Numerous companies have already announced plans to produce battery cells or storage systems in Europe.
Volkswagen is partnering with the Swedish firm Northvolt to construct a production plant for lithium-ion batteries in the German city of Salzgitter. The plant is designed for a production capacity of up to 24 GWh per year and is slated to begin operations in late 2023 or early 2024. In the medium term, VW anticipates that it will create 700 jobs in production and another 300 jobs in the development center.
Opel and its parent company PSA are joining forces with the French battery manufacturer Saft to establish a battery cell production facility with a planned capacity of 32 GWh at the Opel site in Kaiserslautern, Germany. Michael Lohscheller, CEO of Opel, has described the planned gigafactory with its 2,000 jobs as “the largest plant for battery cells in Germany.”
VARTA – the leading international manufacturer of micro lithium-ion batteries for headphones, thermometers and hearing aids as well as a manufacturer of stationary storage systems – will develop the next generation of lithium-ion cells and is supported financially by the German federal government and the states of Baden-Wuerttemberg and Bavaria with approximately 300 million euros. A new, larger format of lithium-ion cells is to be produced on a pilot line at the end of next year.
Tesla has also recently expanded its ambitions for its planned factory in Germany. At its plant in Grünheide near Berlin, the US electric car manufacturer intends to manufacture not just electric vehicles but also the necessary batteries.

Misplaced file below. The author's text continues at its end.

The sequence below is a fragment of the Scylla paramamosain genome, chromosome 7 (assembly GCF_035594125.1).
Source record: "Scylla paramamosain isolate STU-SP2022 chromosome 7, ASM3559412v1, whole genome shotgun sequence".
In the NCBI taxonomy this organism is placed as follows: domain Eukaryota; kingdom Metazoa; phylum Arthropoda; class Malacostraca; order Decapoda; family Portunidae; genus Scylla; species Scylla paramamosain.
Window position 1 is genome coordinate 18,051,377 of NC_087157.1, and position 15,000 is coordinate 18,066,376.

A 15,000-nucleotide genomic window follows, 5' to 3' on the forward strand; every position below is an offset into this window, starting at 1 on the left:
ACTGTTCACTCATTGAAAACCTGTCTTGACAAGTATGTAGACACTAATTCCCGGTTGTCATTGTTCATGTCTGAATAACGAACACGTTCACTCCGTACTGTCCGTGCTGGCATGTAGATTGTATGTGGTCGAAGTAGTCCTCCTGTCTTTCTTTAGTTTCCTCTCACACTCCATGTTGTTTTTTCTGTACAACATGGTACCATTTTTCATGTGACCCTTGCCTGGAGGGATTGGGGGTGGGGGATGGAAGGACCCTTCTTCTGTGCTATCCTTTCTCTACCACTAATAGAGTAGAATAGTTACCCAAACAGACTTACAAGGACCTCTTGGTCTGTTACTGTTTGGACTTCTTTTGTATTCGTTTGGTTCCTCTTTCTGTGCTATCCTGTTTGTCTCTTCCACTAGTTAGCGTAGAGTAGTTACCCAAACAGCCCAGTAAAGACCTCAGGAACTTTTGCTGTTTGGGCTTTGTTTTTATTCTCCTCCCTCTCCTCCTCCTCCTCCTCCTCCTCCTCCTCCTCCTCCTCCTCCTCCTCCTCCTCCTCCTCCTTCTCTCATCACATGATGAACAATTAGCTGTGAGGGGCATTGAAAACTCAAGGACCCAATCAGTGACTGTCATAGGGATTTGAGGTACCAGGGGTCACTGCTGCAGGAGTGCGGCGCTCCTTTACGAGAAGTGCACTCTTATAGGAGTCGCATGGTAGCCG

CATL, the largest Chinese manufacturer of lithium-ion batteries, has announced a project in Erfurt with a planned production capacity of up to 100 GWh, which would make it the largest battery cell production facility in Europe. CATL expects the project to create around 2,000 new jobs.
As the ongoing COVID-19 pandemic has shown, renewable energies and energy storage systems are both resilient and future-proof, with many investors already restructuring their investments in this direction. Within the framework of political measures such as the European Green Deal and the EU Recovery Package, this trend will only pick up speed.
Energy storage will play a decisive role in the development of Germany and Europe as an economic center in the coming years. At ees Europe, the storage industry’s entire value chain is on display, making the exhibition the place to go to learn about energy storage systems, batteries and green hydrogen. In 2021, ees Europe will offer storage industry suppliers a dedicated exhibition segment at Messe München, which gives them the perfect opportunity to connect with leading battery manufacturers. In addition, ees Europe offers its own job portal to help companies in the storage industry find qualified employees. Numerous other online events and services are planned between now and the start of the exhibition in June 2021. For example, on December 1, 2020, ees Europe is partnering with VDMA to host a German-language webinar entitled “Storage Technologies ‘Made in Germany’ – Battery Production, Fuel Cell and Electrolysis”. For more information and to register for the webinar, please click here.
ees Europe and the parallel exhibitions Intersolar Europe, Power2Drive Europe and EM-Power Europe will all take place from June 9–11, 2021, as part of the innovation hub The smarter E Europe at Messe München.